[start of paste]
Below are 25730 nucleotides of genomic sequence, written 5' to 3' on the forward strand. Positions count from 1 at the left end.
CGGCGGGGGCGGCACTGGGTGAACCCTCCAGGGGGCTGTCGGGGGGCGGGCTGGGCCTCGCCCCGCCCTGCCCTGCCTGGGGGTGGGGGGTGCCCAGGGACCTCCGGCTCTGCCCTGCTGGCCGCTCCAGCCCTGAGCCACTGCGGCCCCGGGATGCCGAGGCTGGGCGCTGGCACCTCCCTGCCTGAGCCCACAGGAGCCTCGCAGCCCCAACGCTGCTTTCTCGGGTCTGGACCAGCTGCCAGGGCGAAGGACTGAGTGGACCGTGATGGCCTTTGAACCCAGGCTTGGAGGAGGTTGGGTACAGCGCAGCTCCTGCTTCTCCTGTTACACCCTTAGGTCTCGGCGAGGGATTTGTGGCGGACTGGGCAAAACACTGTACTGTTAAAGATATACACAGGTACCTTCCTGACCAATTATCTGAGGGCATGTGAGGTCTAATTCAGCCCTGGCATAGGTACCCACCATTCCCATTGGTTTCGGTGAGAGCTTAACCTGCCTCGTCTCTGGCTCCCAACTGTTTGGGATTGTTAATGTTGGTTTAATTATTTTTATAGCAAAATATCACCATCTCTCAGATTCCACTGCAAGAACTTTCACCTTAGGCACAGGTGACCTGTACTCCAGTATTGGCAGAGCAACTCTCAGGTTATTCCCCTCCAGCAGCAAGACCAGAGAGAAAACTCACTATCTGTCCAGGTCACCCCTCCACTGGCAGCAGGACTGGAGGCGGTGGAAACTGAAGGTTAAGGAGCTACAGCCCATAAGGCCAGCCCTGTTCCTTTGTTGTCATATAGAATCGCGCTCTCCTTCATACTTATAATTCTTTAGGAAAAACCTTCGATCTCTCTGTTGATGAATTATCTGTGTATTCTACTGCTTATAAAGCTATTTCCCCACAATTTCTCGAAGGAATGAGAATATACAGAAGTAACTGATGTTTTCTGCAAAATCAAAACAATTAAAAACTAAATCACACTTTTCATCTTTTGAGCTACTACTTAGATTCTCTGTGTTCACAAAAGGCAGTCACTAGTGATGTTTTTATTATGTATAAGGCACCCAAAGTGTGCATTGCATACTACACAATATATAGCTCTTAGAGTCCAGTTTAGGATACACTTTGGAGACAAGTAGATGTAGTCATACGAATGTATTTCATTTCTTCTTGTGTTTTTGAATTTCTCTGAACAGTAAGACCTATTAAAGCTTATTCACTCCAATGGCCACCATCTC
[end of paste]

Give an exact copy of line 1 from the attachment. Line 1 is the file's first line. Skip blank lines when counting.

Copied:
Below are 25730 nucleotides of genomic sequence, written 5' to 3' on the forward strand. Positions count from 1 at the left end.